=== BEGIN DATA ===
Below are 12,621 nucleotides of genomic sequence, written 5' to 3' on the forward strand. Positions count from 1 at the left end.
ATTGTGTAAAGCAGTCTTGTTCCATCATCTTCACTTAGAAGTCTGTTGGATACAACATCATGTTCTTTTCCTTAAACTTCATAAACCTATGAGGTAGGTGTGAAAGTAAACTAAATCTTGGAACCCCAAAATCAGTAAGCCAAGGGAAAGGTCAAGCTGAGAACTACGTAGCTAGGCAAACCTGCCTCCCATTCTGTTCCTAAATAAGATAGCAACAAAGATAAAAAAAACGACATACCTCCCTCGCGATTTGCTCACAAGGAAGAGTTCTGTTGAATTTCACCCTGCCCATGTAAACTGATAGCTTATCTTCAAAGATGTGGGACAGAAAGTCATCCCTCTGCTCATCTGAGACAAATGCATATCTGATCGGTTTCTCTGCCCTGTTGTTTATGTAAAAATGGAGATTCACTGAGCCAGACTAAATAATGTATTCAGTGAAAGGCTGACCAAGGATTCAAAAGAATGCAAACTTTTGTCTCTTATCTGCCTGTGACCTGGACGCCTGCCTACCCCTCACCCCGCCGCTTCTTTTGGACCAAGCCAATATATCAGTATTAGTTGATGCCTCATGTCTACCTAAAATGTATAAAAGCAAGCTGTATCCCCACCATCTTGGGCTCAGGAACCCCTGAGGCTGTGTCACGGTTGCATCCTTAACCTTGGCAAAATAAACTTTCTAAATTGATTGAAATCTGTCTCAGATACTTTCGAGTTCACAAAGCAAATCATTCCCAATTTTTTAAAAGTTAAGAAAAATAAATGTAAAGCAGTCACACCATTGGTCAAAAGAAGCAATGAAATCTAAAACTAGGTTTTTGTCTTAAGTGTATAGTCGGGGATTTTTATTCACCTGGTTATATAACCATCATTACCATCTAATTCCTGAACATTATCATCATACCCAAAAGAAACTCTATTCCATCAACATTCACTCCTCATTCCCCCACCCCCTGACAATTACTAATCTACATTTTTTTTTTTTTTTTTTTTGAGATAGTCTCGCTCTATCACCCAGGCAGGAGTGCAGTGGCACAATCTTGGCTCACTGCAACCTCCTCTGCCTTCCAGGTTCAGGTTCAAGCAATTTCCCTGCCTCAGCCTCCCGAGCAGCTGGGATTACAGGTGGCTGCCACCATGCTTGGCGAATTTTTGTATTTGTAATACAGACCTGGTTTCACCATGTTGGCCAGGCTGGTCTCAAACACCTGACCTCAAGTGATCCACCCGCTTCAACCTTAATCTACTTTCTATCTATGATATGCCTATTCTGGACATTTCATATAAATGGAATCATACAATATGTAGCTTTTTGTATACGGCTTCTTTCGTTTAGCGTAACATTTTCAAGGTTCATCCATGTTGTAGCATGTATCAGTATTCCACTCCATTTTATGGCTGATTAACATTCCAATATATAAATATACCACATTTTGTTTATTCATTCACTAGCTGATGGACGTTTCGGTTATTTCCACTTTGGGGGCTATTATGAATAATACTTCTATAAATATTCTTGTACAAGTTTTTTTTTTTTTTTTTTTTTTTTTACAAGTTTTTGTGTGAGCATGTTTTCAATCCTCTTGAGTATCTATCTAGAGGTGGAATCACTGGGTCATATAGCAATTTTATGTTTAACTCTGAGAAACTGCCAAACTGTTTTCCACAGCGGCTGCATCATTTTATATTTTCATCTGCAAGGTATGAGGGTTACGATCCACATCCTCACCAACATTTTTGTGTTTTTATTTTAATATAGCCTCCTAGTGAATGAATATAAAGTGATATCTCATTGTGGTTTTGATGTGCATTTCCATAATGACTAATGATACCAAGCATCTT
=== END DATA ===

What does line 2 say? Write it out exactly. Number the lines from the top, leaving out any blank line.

ATTGTGTAAAGCAGTCTTGTTCCATCATCTTCACTTAGAAGTCTGTTGGATACAACATCATGTTCTTTTCCTTAAACTTCATAAACCTATGAGGTAGGTGTGAAAGTAAACTAAATCTTGGAACCCCAAAATCAGTAAGCCAAGGGAAAGGTCAAGCTGAGAACTACGTAGCTAGGCAAACCTGCCTCCCATTCTGTTCCTAAATAAGATAGCAACAAAGATAAAAAAAACGACATACCTCCCTCGCGATTTGCTCACAAGGAAGAGTTCTGTTGAATTTCACCCTGCCCATGTAAACTGATAGCTTATCTTCAAAGATGTGGGACAGAAAGTCATCCCTCTGCTCATCTGAGACAAATGCATATCTGATCGGTTTCTCTGCCCTGTTGTTTATGTAAAAATGGAGATTCACTGAGCCAGACTAAATAATGTATTCAGTGAAAGGCTGACCAAGGATTCAAAAGAATGCAAACTTTTGTCTCTTATCTGCCTGTGACCTGGACGCCTGCCTACCCCTCACCCCGCCGCTTCTTTTGGACCAAGCCAATATATCAGTATTAGTTGATGCCTCATGTCTACCTAAAATGTATAAAAGCAAGCTGTATCCCCACCATCTTGGGCTCAGGAACCCCTGAGGCTGTGTCACGGTTGCATCCTTAACCTTGGCAAAATAAACTTTCTAAATTGATTGAAATCTGTCTCAGATACTTTCGAGTTCACAAAGCAAATCATTCCCAATTTTTTAAAAGTTAAGAAAAATAAATGTAAAGCAGTCACACCATTGGTCAAAAGAAGCAATGAAATCTAAAACTAGGTTTTTGTCTTAAGTGTATAGTCGGGGATTTTTATTCACCTGGTTATATAACCATCATTACCATCTAATTCCTGAACATTATCATCATACCCAAAAGAAACTCTATTCCATCAACATTCACTCCTCATTCCCCCACCCCCTGACAATTACTAATCTACATTTTTTTTTTTTTTTTTTTTGAGATAGTCTCGCTCTATCACCCAGGCAGGAGTGCAGTGGCACAATCTTGGCTCACTGCAACCTCCTCTGCCTTCCAGGTTCAGGTTCAAGCAATTTCCCTGCCTCAGCCTCCCGAGCAGCTGGGATTACAGGTGGCTGCCACCATGCTTGGCGAATTTTTGTATTTGTAATACAGACCTGGTTTCACCATGTTGGCCAGGCTGGTCTCAAACACCTGACCTCAAGTGATCCACCCGCTTCAACCTTAATCTACTTTCTATCTATGATATGCCTATTCTGGACATTTCATATAAATGGAATCATACAATATGTAGCTTTTTGTATACGGCTTCTTTCGTTTAGCGTAACATTTTCAAGGTTCATCCATGTTGTAGCATGTATCAGTATTCCACTCCATTTTATGGCTGATTAACATTCCAATATATAAATATACCACATTTTGTTTATTCATTCACTAGCTGATGGACGTTTCGGTTATTTCCACTTTGGGGGCTATTATGAATAATACTTCTATAAATATTCTTGTACAAGTTTTTTTTTTTTTTTTTTTTTTTTTACAAGTTTTTGTGTGAGCATGTTTTCAATCCTCTTGAGTATCTATCTAGAGGTGGAATCACTGGGTCATATAGCAATTTTATGTTTAACTCTGAGAAACTGCCAAACTGTTTTCCACAGCGGCTGCATCATTTTATATTTTCATCTGCAAGGTATGAGGGTTACGATCCACATCCTCACCAACATTTTTGTGTTTTTATTTTAATATAGCCTCCTAGTGAATGAATATAAAGTGATATCTCATTGTGGTTTTGATGTGCATTTCCATAATGACTAATGATACCAAGCATCTT